Wednesday 4 June 2014

Act like a man and USE YOUR PONY NAME

There's a bit in a recent episode of 24 where Kiefer Sutherland bursts into a room with a gun, beats a man unconscious and then says with a completely straight face to another person "Don't be afraid - MY NAME IS JACK BAUER" and if that's not the dictionary definition of an oxymoron, I don't know what is.  By this stage of the morning, Jack had only killed a mere three dozen people as this season is a half day for him, but even so, being in a room with Jack Bauer under any circumstances is like being in a room with a tiger - it's not necessarily going to end poorly, but at the time you can probably only see the day going downhill.
In contrast, the plot of Non Stop hinges on people finding Liam Neeson utterly terrifying, which is boxing clever.  We in the real world obviously see him as the actor Liam Neeson in almost all his roles, but just for a moment take away the fact that you know you're looking at a character played by the actor Liam Neeson and see what the people in his movies are seeing and you will have what looks like a seven foot homeless mental patient who's one sip of lighter fluid away from a stabbing frenzy in a schoolyard, and now add the accoutrements of his various movie roles, like in this specific case, you give him a gun, a bomb, play news footage in the background calling him a terrorist with nothing to lose, and then you lock him in a plane with you and 149 other people and then let's see how long it takes you to stop seeing Hollywood actors with silly accents and to start losing your shit.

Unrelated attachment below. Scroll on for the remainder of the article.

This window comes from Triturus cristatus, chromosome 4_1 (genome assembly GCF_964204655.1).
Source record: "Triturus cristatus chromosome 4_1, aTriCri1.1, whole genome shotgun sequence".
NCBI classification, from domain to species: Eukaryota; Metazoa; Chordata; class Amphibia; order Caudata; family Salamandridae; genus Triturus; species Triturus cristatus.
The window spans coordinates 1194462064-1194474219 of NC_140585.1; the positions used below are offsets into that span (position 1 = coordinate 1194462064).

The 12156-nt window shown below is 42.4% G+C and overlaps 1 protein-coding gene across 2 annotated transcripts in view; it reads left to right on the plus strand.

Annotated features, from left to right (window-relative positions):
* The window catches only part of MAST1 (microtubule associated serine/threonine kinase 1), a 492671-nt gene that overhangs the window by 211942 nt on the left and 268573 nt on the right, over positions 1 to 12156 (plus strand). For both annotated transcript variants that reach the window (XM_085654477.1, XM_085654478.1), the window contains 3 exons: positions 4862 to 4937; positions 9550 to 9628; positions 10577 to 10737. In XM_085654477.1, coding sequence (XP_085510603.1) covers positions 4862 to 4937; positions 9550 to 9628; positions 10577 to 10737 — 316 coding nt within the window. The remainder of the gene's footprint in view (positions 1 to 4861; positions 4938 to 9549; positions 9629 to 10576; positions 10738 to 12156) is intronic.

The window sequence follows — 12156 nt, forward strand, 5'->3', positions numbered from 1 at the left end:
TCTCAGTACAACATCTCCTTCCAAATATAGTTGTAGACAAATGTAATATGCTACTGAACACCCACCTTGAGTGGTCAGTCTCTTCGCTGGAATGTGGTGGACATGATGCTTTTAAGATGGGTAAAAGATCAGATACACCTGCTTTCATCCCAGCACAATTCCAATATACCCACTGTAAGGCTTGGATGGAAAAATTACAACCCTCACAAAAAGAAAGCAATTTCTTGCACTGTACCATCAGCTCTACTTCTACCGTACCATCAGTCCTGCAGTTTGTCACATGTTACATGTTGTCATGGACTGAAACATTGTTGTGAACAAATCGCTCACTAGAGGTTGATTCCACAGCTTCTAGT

Non Stop - unsurprisingly for a film which features the actor Liam Neeson - is a ludicrous film, but it's also a serious film, because it's a film of two halves that don't quite go together but are quite decent halves all the same: the serious thriller about a man solving a murder on a plane that hasn't happened yet using only the tools readily available to him, and the other film about a man on the edge whose plan to save lives on a plane involves exploding part of it in mid air and hoping for the best.  There is a bit of a disjoint and once the film is done and hindsight is deployed, the complete article is seen as somewhat unconvincing, but in practice, these elements are well made and time passes quite satisfactorily without anything jarring you out of the fiction, apart from that one time the whole plane gangs up on Neeson and you feel sorry for them because in a minute he's going to be so dang mad.

No comments:

Post a Comment